The Independent View: Lost hours playing Snake – and reining in the banks on food pricing

About a decade ago I was addicted to the classic Nokia game, Snake. If I had a spare few minutes I’d be guiding my pixelated reptile around the black and white screen of my mobile phone, trying to beat my high score. It was simple, hopelessly addictive and I couldn’t put it down.

As I happily helped the Snake on my screen eat itself full, like most people I was blissfully unaware that something was seriously unfair with global food pricing. The rules governing how much food costs – and banks taking advantage of them – was, and still is, locking millions around the world in poverty.

On 4th September, the EU is meeting to agree new rules on food speculation. Food speculation is a grossly unfair and cynical practice, whereby banks and investors bet on food prices in unregulated financial markets. Investors have been treating commodity markets as if they were stocks, betting on their price increasing.

Goldman Sachs made an estimated £251 million (US$400 million) from food speculation in 2012. Barclays has made up to an estimated three-quarters of a billion pounds from betting on food prices between 2010 and 2012.

Meanwhile people like Gertrude Kamanga, a stallholder in a textile market in Malawi, have seen the price of a 50kg bag of maize more than double in the last year. J.B. Jana, an electrician from Zomba – not far from where the maize price increase was recorded in Malawi – told us how he has to choose between buying food or medicine for his family, because there isn’t enough money for both.

For the last four years the World Development Movement has been campaigning for new European rules to prevent bankers from excessive speculation. On 4 September, EU decision makers will be meeting to try and agree these rules. As ever the financial lobby are fighting hard against regulation.

We need to keep up public pressure to ensure decision makers stand firm and agree rules that are strong and effective.

So where does Snake come in to all of this? At WDM we’ve adapted the classic game so that each time your snake eats one of the blocks, the letters of the banks driving food speculation are spelt out. By playing the game you’ll also be signing a petition calling on the EU to end these unfair and unsustainable hikes in food pricing.

When you sign up you’ll also lengthen our own barrier tape which we will use in a stunt to rein in the banks, in Brussels at a meeting on 4 September. Each person who signs up will lengthen the tape by 10cm, strengthening the public voice against food speculation in Brussels on the 4th.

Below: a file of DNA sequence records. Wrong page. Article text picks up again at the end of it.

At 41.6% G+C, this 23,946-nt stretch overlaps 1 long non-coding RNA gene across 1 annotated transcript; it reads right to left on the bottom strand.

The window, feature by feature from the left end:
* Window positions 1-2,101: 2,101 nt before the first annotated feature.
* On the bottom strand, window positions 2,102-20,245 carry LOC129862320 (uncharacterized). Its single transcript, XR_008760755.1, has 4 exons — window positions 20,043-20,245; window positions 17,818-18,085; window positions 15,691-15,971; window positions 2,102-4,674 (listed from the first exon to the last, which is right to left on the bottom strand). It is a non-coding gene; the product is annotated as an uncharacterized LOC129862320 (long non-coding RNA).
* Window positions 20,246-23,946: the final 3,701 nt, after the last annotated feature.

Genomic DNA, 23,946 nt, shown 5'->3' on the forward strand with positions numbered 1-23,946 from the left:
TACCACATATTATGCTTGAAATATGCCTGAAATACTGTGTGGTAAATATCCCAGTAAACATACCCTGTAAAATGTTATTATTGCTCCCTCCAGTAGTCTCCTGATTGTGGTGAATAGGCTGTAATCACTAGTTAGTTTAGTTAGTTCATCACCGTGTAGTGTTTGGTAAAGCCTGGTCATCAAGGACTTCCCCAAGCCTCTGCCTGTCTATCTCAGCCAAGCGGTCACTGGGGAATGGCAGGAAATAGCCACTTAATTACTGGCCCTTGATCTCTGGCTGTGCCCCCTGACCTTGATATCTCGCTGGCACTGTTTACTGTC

Click here to play WDM’s Snake.

I hope you’ll be joining us for a touch of gaming nostalgia, in the knowledge that you’ll be taking meaningful action for a fairer world where everyone has access to what they need to get on in life.

Get a high score and you may even make it onto our leaderboard.

Don’t forget to follow developments at the meeting in Brussels at www.wdm.org.uk/food-speculation.

The Independent View‘ is a slot on Lib Dem Voice which allows those from beyond the party to contribute to debates we believe are of interest to LDV’s readers. Please email [email protected] if you are interested in contributing.

* Ted Burke is a volunteer for the World Development Movement

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3 Comments

  • Simon McGrath 28th Aug '13 - 1:49pm

    I had a look at the website which is fascinating reading. Plenty of statement about ‘bankers’ ( I think they mean asset managers) forcing prices up – no actualy evidence. It mis understands the most fundemental point about futures contracts that if one person is betting on prices rising, another is betting on their falling.

    ‘Food Soveriegnty’ is dangerous nonsense – basically anti free trade.

  • Paul in Twickenham 28th Aug '13 - 2:18pm

    @Simon – I’m afraid that your comment about a bet with a buyer and a seller is not quite correct. While the purchase of a single futures contract is (as you say) just a bet, the situation changes where the trader is trading large quantities of contracts. In this case it can cause significant price effects as suppliers choose to hoard now in the hope/expectation of achieving a higher price in the future. Similarly, the market can be distorted where the trader is also a supplier (think of Enron and their manipulation of the spot electricity market in California).

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